Tussey, Richard B.
- Existence: 1918 - 1981
Found in 4 Collections and/or Records:
Abstract A Canadian, Frederick Thompson came to the U.S. and became a member of the Industrial Workers of the World in 1922. He traveled throughout the country organizing for the IWW, served as General Secretary-General, edited "The Industrial Worker," and wrote two histories on the organization. His papers reflect his involvement with the IWW and his interest in preserving its history; his ties to Socialism; his effort to become a U.S. citizen; and IWW legal struggles of the 1950s and 1960s.
Abstract The Industrial Workers of the World was founded in 1905 and is a member-run union for all workers. The IWW organizes all workers producing the same goods or services into one union instead of pooling them by skill or trade. Numbered among its members (known popularly as Wobblies) are lumberjacks, miners, farmhands (especially migrant workers), sailors, and workers in textile mills. Since their founding, the IWW has made significant contributions to labor struggles around the world. The union is...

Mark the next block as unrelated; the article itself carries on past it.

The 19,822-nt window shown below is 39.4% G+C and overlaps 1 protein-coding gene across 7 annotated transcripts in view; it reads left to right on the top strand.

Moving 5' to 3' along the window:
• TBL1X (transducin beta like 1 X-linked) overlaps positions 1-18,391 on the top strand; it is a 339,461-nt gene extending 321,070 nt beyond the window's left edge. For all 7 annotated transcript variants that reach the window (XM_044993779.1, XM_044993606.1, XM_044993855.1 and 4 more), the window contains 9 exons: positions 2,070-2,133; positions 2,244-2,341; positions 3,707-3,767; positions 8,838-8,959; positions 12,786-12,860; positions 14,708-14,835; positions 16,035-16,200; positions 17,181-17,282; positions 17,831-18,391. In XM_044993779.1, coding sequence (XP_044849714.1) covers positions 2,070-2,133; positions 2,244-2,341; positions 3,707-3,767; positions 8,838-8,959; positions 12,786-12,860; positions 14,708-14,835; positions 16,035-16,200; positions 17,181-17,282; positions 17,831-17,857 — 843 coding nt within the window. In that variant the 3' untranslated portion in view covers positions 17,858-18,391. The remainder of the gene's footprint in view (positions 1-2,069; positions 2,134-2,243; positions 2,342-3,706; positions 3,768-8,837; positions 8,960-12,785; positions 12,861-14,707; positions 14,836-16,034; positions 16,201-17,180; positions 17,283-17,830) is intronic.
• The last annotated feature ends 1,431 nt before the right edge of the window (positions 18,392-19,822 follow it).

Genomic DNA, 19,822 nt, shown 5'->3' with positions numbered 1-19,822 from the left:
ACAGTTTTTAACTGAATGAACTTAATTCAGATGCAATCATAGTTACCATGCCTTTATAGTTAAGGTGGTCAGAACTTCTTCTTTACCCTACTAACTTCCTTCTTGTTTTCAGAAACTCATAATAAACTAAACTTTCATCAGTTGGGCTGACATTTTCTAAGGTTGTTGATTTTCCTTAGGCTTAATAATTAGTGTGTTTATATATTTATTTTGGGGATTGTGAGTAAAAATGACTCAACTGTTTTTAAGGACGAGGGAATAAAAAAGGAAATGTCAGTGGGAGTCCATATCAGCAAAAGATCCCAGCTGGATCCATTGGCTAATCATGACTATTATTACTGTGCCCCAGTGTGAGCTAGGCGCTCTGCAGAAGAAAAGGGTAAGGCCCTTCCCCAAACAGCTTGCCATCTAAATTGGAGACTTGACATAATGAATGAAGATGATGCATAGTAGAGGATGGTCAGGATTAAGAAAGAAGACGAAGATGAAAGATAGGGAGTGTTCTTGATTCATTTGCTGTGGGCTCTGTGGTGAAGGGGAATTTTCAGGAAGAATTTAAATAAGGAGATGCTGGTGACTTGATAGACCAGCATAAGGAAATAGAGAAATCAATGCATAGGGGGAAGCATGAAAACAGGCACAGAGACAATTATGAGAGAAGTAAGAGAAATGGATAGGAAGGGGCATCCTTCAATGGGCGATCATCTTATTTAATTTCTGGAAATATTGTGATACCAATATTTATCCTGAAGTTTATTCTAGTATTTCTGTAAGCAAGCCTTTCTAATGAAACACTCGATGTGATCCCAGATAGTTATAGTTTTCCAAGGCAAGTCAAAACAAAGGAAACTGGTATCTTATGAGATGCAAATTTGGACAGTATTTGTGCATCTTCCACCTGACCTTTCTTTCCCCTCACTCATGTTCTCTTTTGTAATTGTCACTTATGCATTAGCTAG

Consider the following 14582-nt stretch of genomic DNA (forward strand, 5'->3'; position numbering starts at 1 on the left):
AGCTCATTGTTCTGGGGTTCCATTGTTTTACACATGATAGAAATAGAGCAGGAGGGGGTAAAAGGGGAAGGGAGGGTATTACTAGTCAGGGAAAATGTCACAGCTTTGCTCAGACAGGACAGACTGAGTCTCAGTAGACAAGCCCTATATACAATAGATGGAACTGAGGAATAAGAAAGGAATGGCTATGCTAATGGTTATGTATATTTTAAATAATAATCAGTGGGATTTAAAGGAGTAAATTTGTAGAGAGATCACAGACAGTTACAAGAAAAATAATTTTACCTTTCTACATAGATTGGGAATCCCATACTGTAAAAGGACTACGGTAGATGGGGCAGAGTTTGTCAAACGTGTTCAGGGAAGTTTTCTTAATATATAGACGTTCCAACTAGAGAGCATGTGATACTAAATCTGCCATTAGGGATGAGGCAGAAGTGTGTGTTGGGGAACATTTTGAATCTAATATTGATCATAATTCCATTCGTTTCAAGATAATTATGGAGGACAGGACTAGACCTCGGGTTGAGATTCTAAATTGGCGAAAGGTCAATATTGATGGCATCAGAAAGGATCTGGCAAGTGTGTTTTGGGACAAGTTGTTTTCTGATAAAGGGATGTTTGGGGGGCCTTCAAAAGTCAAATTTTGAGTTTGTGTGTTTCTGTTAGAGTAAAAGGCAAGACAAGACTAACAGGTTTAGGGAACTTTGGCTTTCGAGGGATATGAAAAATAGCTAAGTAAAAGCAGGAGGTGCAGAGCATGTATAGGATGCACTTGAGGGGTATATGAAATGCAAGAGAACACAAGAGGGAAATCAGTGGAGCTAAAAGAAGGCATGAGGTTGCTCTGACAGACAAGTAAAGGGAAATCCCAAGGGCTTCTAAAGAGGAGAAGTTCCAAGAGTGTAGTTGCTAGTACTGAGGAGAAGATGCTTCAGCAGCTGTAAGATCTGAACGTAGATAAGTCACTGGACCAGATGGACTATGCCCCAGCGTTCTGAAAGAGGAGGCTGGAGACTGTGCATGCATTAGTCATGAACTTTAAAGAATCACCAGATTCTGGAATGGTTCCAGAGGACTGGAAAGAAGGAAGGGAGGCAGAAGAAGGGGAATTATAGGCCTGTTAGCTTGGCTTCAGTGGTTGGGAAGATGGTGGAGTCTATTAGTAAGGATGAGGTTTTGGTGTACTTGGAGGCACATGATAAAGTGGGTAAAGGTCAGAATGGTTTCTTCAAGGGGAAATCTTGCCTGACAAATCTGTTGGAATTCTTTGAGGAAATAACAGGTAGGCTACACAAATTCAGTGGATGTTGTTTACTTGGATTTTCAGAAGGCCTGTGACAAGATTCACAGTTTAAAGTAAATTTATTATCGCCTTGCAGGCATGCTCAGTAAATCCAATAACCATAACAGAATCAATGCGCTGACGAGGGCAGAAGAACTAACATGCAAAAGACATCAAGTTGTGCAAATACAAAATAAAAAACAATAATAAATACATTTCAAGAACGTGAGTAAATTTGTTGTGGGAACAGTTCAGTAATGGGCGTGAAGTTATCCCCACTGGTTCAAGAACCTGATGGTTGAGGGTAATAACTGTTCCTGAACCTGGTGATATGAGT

Abstract Richard B. Tussey served in the Cleveland labor movement as an organizer, educator, editor, negotiator and administrator, for various organizations, including the Socialist Labor Party, the Metal and Machine Workers Industrial Union, the Industrial Workers of the World (IWW), the Mechanics Educational Society of America (MESA) and the Amalgamated Meat Cutters and Butcher Workmen, later known as the United Food and Commercial Workers (UFCW). Mr. Tussey’s papers document the activities of the...
Abstract Leaflets, newsletters, press releases, campaign material, radio and television scripts, speeches, and newspapers collected by Mr. Pollock, who served as president of Meat Cutters Local 427, Cleveland, Ohio, and was an active member of the United Organized Labor of Ohio, a committee established to oppose the "Right-to-Work" amendment to the Ohio Constitution. This collection pertains to the 1958 right-to-work campaign.